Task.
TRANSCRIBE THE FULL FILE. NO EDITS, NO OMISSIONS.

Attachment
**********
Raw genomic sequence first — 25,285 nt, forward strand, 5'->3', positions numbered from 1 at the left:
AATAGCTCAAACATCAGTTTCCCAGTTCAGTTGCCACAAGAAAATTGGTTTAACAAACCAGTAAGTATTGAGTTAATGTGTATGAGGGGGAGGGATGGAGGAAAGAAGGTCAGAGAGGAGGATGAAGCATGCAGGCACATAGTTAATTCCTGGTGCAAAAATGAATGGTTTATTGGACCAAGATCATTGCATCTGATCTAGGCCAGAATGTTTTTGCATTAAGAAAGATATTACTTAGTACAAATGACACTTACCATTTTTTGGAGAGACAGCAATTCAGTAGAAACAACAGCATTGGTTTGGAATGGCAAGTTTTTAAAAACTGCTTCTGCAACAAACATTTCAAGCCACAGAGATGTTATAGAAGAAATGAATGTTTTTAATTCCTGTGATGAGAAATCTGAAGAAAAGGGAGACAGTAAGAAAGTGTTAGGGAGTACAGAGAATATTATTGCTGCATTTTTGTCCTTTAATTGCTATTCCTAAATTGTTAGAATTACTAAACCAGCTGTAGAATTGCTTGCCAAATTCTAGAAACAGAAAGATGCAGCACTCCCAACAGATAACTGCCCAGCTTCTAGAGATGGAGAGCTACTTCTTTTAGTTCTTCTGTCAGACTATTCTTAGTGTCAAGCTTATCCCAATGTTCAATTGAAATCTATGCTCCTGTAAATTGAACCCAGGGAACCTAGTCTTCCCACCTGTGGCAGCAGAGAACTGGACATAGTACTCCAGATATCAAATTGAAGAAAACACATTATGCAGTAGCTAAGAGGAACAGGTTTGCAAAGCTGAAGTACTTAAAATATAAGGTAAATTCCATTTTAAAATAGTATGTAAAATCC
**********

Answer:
Raw genomic sequence first — 25,285 nt, forward strand, 5'->3', positions numbered from 1 at the left:
AATAGCTCAAACATCAGTTTCCCAGTTCAGTTGCCACAAGAAAATTGGTTTAACAAACCAGTAAGTATTGAGTTAATGTGTATGAGGGGGAGGGATGGAGGAAAGAAGGTCAGAGAGGAGGATGAAGCATGCAGGCACATAGTTAATTCCTGGTGCAAAAATGAATGGTTTATTGGACCAAGATCATTGCATCTGATCTAGGCCAGAATGTTTTTGCATTAAGAAAGATATTACTTAGTACAAATGACACTTACCATTTTTTGGAGAGACAGCAATTCAGTAGAAACAACAGCATTGGTTTGGAATGGCAAGTTTTTAAAAACTGCTTCTGCAACAAACATTTCAAGCCACAGAGATGTTATAGAAGAAATGAATGTTTTTAATTCCTGTGATGAGAAATCTGAAGAAAAGGGAGACAGTAAGAAAGTGTTAGGGAGTACAGAGAATATTATTGCTGCATTTTTGTCCTTTAATTGCTATTCCTAAATTGTTAGAATTACTAAACCAGCTGTAGAATTGCTTGCCAAATTCTAGAAACAGAAAGATGCAGCACTCCCAACAGATAACTGCCCAGCTTCTAGAGATGGAGAGCTACTTCTTTTAGTTCTTCTGTCAGACTATTCTTAGTGTCAAGCTTATCCCAATGTTCAATTGAAATCTATGCTCCTGTAAATTGAACCCAGGGAACCTAGTCTTCCCACCTGTGGCAGCAGAGAACTGGACATAGTACTCCAGATATCAAATTGAAGAAAACACATTATGCAGTAGCTAAGAGGAACAGGTTTGCAAAGCTGAAGTACTTAAAATATAAGGTAAATTCCATTTTAAAATAGTATGTAAAATCC